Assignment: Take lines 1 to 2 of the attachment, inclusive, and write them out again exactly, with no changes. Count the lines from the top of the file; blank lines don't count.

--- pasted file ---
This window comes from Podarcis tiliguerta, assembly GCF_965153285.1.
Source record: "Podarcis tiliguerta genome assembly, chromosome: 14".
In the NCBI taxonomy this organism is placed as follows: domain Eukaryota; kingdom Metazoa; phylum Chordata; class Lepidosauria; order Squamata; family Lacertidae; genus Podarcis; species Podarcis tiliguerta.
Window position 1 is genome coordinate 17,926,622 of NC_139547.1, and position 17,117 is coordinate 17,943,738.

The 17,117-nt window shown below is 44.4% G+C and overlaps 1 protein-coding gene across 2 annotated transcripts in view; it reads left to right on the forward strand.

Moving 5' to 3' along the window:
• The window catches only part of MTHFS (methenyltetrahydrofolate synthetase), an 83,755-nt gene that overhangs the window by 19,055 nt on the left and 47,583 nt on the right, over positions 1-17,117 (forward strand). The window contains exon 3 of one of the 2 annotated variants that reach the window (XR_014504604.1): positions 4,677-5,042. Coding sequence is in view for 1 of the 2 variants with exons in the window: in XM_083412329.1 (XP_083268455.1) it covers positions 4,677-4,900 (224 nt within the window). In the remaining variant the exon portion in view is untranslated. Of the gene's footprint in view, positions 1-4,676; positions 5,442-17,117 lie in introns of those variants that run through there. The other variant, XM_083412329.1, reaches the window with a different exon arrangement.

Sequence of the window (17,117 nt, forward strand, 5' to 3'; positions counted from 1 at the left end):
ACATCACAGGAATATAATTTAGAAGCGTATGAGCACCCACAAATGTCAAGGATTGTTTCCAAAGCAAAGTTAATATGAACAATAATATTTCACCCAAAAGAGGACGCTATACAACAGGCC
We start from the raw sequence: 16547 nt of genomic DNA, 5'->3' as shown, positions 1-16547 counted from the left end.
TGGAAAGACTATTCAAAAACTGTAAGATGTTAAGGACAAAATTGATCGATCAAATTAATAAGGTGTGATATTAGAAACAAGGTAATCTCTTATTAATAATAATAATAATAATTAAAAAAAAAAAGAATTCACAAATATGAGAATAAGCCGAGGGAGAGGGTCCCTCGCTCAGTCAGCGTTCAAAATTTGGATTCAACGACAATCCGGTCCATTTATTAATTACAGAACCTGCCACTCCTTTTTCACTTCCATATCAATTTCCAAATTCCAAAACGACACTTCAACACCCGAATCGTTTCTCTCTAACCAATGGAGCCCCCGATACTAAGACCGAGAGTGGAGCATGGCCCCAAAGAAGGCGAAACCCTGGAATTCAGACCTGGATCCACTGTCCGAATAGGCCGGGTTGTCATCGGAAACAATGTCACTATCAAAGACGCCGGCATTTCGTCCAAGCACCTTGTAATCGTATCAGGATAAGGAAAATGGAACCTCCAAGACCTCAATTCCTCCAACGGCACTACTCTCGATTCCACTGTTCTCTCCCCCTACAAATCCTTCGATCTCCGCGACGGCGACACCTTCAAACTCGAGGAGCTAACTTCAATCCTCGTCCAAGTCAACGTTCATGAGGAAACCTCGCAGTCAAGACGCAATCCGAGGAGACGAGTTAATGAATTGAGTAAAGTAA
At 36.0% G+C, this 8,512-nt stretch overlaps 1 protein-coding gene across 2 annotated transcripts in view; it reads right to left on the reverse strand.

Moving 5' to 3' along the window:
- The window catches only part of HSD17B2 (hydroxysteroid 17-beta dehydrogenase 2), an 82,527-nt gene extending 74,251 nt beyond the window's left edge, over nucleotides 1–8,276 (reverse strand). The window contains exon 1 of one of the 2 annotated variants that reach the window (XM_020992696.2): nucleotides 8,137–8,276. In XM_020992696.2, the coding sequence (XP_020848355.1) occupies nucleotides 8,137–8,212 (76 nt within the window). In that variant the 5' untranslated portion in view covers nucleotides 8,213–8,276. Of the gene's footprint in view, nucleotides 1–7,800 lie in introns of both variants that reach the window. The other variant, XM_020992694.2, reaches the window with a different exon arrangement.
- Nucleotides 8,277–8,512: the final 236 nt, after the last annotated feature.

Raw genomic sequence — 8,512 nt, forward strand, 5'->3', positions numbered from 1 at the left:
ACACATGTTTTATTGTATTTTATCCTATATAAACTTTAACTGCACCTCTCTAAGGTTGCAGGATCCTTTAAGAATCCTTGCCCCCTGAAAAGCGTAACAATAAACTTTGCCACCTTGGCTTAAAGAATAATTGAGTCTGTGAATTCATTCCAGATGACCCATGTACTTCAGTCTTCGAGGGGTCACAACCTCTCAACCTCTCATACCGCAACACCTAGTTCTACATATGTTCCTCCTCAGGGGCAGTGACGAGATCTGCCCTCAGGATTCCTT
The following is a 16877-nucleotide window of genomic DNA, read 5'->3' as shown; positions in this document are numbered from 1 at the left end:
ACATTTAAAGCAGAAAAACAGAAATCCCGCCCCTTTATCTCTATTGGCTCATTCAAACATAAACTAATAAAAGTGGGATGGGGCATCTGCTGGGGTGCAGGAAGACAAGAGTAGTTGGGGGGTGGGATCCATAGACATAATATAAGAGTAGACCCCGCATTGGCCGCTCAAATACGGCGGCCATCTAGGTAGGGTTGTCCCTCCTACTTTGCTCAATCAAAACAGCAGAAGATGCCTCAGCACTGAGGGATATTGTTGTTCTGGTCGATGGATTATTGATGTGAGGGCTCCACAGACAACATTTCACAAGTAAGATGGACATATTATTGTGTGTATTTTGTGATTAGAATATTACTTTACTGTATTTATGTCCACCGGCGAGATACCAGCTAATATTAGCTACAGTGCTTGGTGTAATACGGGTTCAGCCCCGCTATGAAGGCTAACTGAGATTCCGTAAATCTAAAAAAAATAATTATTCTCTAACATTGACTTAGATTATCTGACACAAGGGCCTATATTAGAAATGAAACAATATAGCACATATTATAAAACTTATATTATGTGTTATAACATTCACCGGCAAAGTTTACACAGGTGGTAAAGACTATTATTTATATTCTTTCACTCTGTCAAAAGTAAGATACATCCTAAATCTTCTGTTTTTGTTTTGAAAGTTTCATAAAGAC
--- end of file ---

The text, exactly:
This window comes from Podarcis tiliguerta, assembly GCF_965153285.1.
Source record: "Podarcis tiliguerta genome assembly, chromosome: 14".